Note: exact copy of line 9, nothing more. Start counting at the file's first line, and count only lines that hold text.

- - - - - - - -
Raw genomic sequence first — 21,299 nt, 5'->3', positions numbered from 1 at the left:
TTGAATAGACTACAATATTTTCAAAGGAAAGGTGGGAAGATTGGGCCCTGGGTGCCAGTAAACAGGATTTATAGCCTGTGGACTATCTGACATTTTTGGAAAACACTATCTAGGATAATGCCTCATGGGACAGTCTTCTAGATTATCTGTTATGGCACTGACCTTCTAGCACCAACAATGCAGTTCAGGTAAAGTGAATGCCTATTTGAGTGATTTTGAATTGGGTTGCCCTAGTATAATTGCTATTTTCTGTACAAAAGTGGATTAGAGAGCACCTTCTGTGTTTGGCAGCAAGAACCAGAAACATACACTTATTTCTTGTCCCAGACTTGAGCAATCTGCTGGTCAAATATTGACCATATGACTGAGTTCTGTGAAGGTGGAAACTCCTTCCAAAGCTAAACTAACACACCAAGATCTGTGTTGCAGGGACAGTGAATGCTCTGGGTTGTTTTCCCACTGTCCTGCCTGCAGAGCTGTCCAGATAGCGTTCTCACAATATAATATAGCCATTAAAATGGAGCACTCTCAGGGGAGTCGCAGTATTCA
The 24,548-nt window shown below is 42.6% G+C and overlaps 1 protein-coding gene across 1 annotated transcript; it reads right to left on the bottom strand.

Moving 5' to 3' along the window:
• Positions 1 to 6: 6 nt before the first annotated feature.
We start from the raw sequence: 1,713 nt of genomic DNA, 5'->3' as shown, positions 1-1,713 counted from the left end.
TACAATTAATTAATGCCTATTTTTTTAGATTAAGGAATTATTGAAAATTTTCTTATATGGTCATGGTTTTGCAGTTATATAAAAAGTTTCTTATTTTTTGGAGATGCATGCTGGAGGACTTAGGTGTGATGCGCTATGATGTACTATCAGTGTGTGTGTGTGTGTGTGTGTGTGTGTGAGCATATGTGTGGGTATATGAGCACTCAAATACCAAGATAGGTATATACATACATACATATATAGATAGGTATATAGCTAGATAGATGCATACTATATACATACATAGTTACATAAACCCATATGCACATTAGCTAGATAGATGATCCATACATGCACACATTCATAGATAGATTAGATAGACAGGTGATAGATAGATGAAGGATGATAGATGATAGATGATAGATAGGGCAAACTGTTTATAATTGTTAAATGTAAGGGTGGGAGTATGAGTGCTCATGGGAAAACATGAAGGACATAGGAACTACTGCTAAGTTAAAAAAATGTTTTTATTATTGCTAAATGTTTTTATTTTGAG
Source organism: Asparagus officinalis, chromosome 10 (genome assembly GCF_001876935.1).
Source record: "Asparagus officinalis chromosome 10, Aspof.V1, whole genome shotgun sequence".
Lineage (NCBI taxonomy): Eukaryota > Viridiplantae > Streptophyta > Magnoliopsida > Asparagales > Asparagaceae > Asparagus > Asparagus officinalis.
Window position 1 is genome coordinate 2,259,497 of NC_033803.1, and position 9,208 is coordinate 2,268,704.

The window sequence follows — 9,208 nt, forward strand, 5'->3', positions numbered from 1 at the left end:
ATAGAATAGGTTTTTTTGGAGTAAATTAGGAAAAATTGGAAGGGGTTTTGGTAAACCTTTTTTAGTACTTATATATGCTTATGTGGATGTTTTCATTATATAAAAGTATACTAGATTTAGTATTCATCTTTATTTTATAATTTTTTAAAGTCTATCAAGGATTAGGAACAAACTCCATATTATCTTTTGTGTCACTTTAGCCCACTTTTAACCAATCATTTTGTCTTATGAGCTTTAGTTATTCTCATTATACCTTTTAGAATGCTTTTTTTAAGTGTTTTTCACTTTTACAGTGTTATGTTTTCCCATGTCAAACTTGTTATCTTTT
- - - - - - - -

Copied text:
Source record: "Asparagus officinalis chromosome 10, Aspof.V1, whole genome shotgun sequence".